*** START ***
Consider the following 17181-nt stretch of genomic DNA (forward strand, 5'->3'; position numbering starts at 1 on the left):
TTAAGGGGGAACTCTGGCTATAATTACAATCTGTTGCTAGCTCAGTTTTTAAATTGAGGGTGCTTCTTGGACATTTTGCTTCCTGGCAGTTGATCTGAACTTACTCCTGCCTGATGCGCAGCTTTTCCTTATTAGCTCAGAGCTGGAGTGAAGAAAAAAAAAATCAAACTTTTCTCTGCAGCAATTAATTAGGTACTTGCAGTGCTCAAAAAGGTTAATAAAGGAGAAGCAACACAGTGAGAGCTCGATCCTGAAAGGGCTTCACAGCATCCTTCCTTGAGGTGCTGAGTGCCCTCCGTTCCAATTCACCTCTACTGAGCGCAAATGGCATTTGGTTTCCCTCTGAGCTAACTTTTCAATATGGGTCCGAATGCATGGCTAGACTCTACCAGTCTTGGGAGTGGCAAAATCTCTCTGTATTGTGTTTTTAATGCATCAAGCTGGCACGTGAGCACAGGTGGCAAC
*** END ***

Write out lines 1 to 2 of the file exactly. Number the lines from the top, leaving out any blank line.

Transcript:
Consider the following 17181-nt stretch of genomic DNA (forward strand, 5'->3'; position numbering starts at 1 on the left):
TTAAGGGGGAACTCTGGCTATAATTACAATCTGTTGCTAGCTCAGTTTTTAAATTGAGGGTGCTTCTTGGACATTTTGCTTCCTGGCAGTTGATCTGAACTTACTCCTGCCTGATGCGCAGCTTTTCCTTATTAGCTCAGAGCTGGAGTGAAGAAAAAAAAAATCAAACTTTTCTCTGCAGCAATTAATTAGGTACTTGCAGTGCTCAAAAAGGTTAATAAAGGAGAAGCAACACAGTGAGAGCTCGATCCTGAAAGGGCTTCACAGCATCCTTCCTTGAGGTGCTGAGTGCCCTCCGTTCCAATTCACCTCTACTGAGCGCAAATGGCATTTGGTTTCCCTCTGAGCTAACTTTTCAATATGGGTCCGAATGCATGGCTAGACTCTACCAGTCTTGGGAGTGGCAAAATCTCTCTGTATTGTGTTTTTAATGCATCAAGCTGGCACGTGAGCACAGGTGGCAAC